4. Loved this post. Thanks Nikki. I read a great novel called Brigid of Ireland about one of the early Irish converts.

    I think the Muslim people group are probably the "Irish" of today. But our God is big enough to reach them as well.


  5. I didn't know any of this. Well, except for the shamrocks, driving out the snakes, and painting your face green on Mar 17.

    But then here in Saskatchewan, we paint our faces green and put hollowed out watermelon shells on our heads whenever the Sask Roughriders take to the football field as well. :)

    So thank you, Niki for telling St. Patrick's story. I love learning about history and especially when it's setting me straight on a famous day.


  6. Patti, I must know what OIKOS means! : ) While you are at B&N today take a big breath of that lovely book and coffee-scented air and think of me, okay???

    Sorry, Deb, I forget that some of us have escaped the frightening realm of teenage culture! It gives me hope for my survival, though.

    Lisa, agreed. It reminds me of the story of Nora Lamb (sp?) going back to China after she escaped. That has to be God. I thought it was interesting Patrick had more trouble with the church than he did with the barbarians, though.

    Dina, I completely forgot to include the Muslims on my list, there, and I had them foremost in my mind when I was reading about Patrick! You're right, for MANY Christians, the Muslims have not only become "unreachable" they're considered the enemy... And then we hear about these instances of Jesus appearing to them in dreams and realize that God loves them as much as he loves every other deceived, lost, confused, person on the planet!

  7. Anita, at first I felt horribly disappointed that the legends (esp. the snakes and shamrocks) were only legends, and then when I read the REAL story, I realized how much more powerful the truth about St. Patrick is! Such an inspiring saint.
    Hollowed-out watermelon shells???

  8. Well yeah, Niki - they don't fit unless you hollow 'em out first. LOL

    To see what I mean, go here

  9. Awesome post, Niki. Just awesome. Isn't it true, we sometimes judge others as probably being uninterested in the Gospel, or unworthy, or whatever, and we don't even try to get to know them, much less offer them living water. No matter who a person is or what they look like, they're thirsting for it! I've been many things at different times in my life: a kid with blue spiky hair, a nerd, a nobody and a somebody, and I always craved the love of God, even if I didn't know it was what I needed. Thanks for sharing Patrick's example as one who served God and shared with all, no matter how "disposable" others deemed them.

    Patrick is one of my favorite saints, and it has not a thing to do with McDonald's Shamrock Shakes (though they're mighty tasty) or wearing green. Tomorrow I'll be posting on another Celtic saint, Brendan, and it's hard for me to think of Brendan without Patrick because God has used their stories as powerful tools in my life, especially my prayer life. Patrick didn't just believe in the Trinity, he wore his belief like armor: "I bind unto myself today the strong name of the Trinity, by invocation of the Same, the Three in One and One in Three!" It's part of my morning prayer.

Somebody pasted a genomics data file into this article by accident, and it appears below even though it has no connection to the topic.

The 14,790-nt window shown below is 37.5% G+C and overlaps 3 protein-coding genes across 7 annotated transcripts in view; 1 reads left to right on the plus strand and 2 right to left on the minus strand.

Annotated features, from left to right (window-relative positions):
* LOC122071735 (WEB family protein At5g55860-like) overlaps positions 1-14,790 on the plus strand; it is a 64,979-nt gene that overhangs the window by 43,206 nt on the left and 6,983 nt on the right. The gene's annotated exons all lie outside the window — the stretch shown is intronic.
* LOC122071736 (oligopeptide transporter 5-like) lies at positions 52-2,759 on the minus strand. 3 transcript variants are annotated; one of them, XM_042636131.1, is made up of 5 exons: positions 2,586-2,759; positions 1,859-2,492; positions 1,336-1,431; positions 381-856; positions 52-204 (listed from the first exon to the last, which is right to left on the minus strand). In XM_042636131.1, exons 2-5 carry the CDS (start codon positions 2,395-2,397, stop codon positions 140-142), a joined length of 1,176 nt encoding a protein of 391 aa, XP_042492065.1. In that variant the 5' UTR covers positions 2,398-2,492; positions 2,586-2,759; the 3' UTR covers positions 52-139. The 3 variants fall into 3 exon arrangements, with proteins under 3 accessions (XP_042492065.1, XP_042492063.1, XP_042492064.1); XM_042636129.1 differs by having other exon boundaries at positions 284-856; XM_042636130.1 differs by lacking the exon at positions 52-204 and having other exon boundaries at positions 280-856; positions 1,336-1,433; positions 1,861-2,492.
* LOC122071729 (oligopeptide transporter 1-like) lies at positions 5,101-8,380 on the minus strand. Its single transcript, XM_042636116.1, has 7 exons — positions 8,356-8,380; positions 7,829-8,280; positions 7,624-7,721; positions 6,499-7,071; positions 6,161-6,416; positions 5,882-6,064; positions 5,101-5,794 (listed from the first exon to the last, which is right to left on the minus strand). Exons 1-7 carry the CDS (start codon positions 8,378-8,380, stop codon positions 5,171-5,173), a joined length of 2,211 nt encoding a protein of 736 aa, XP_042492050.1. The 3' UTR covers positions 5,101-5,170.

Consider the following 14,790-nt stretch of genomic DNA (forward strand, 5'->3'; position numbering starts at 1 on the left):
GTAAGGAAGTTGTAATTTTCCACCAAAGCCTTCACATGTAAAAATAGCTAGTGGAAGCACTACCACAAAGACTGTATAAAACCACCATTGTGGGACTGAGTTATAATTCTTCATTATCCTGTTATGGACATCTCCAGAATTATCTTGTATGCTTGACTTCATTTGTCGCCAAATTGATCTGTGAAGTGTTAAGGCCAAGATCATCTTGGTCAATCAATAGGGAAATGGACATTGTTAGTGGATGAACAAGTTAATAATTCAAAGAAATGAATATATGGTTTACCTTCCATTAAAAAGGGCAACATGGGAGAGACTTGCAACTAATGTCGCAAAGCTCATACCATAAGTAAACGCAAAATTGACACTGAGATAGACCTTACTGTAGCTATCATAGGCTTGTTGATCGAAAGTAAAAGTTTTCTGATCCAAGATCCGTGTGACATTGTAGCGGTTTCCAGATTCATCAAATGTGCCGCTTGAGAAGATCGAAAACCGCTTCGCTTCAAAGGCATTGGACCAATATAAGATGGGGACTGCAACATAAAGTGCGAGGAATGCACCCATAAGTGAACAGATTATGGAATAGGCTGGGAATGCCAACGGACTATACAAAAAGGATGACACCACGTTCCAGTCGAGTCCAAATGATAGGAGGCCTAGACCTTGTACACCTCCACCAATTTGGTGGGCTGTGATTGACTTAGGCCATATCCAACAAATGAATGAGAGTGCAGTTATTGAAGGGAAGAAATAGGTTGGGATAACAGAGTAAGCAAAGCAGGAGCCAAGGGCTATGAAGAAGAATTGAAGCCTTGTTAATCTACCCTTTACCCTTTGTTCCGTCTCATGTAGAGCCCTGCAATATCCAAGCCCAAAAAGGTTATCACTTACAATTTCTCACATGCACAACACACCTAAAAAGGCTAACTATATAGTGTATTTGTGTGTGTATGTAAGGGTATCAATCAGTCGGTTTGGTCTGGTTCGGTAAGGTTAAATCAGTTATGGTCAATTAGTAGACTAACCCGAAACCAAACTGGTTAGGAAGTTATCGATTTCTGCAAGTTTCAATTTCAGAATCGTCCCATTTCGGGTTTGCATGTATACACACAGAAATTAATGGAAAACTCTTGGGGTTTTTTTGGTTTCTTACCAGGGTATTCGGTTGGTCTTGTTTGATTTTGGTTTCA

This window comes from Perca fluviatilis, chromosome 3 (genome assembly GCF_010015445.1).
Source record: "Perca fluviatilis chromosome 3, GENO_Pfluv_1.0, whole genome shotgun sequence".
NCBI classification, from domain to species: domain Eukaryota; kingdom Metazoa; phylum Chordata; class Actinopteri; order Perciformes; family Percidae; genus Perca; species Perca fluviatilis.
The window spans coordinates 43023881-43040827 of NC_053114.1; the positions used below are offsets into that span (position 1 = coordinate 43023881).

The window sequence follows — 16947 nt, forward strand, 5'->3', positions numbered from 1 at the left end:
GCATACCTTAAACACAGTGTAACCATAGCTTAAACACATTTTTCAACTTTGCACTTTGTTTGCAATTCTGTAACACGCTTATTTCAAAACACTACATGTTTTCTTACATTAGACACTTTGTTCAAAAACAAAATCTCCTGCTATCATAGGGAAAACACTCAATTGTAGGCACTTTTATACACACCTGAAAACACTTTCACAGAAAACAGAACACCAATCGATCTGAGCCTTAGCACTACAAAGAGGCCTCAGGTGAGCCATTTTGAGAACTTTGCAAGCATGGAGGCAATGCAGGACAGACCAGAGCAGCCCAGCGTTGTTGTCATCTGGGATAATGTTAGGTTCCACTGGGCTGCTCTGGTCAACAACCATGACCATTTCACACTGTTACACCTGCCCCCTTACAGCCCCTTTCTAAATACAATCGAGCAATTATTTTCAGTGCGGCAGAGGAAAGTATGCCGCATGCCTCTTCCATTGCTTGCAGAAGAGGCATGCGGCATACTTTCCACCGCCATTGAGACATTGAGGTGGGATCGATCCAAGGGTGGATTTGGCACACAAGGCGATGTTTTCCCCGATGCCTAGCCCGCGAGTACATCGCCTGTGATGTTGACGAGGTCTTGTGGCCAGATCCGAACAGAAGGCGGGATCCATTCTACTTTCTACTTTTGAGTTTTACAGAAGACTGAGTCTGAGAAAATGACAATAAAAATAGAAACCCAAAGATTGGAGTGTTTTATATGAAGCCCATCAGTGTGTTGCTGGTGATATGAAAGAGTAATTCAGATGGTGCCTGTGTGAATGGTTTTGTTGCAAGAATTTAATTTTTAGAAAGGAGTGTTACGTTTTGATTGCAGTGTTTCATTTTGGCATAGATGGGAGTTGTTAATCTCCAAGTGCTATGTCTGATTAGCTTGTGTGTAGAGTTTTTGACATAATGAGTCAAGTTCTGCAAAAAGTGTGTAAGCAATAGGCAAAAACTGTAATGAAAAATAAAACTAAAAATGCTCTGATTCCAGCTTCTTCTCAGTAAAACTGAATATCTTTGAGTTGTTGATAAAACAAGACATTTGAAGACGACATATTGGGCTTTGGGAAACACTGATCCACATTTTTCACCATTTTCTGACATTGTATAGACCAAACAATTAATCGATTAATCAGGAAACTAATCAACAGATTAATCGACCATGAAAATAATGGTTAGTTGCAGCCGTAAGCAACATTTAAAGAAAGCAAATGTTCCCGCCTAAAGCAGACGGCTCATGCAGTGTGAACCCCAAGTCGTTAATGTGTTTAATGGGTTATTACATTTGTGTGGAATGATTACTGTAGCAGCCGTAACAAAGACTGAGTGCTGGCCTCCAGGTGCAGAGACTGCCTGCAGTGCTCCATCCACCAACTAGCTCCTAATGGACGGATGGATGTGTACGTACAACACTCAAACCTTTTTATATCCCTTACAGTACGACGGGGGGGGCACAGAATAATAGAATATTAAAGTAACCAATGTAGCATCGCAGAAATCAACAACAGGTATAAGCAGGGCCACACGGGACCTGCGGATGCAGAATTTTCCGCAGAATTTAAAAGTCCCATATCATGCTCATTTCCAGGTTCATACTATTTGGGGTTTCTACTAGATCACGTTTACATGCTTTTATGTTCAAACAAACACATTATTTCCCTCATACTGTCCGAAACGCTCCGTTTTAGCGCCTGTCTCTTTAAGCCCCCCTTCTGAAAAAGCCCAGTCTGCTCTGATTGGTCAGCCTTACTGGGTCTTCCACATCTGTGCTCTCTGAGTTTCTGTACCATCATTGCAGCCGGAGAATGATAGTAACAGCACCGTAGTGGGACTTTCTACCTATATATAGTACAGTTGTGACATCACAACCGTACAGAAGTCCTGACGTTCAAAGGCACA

10. So, what you're saying is that St. Patrick would be wishing everyone look past him and to Christ -- and skip the leprechauns and green beer. Gotcha.

  11. Wonderful post! I often ask the lord who can I love for you today? The answer to my heart is always the least lovable person or people.

  12. Niki, you can always count on me to bring up Muslims. Last week I had dinner with a former terrorist who is now the humblest, sweetest born again believer you could ever meet. Plus, I spent yesterday in the recording studio where the musicians were working on a song about a Muslim martyr that I wrote the lyrics for. I feel God pulling me more and more in this direction. I'm curious to see just what he has in store.

  13. Okay Anita, the watermelon helmets are cool. Much cooler than the gopher mascot. : ) And people think we're "extreme" if we show any emotion about God!

    Susie, I can't wait for your St. Brendan post... and I'm going to add that to my prayer journal, "Three in One, and One in Three," it's just so PRETTY! BTW, I want a picture of you with blue spiky hair...

    T.Anne, we just prayed that very thing today at church, and my prayer group had even more people to list, like single mothers, and folks on welfare. If we don't show the love of God to the "disposables" as Susie put it, then who will?

    Dina, I think it's a fear factor that keeps us from reaching out to the Muslim people. We can't see beyond the propaganda to the people inside. You are blessed to have that insight into their culture.

  14. Whaaaaaaaaaaaat??? Close your ears Saskatchewanians so you don't hear this next part...
    Niki - You don't like Gainer the Gopher??? But he's practically the icon for our province! Hordes of little kids and grown men follow him wherever he goes. Women love to be cuddled in his furry arms. It just ain't summer if there isn't a gopher sighting. Heh.

  15. Niki, fascinating post! I'm learning so much from you all this week :-)

  16. Niki, this was truly inspiring. I confess I didn't know Patrick's story until reading this just now. I loved T.Anne's idea of loving the least loveable person.

    Patrick's going back to teach the people who had enslaved them reminds me of this sweet man I used to know. He was a soldier in WWII, captured by the Japanese and held prisoner. When the war was over, he married this wonderful Japanese woman. I always thought that was so amazing that he was able to see past the culture of the people who had tortured him, and look at her with love. They had a long and happy marriage and he cherished her until the day he died.

    How amazing it is to be able to look beyond the hurt and just look at people with love.

  17. Suzie,
    Glad you found St. Patty interesting! I remember being amazed when I first learned his story. Makes me wonder how many other hidden tales are out there...
    : )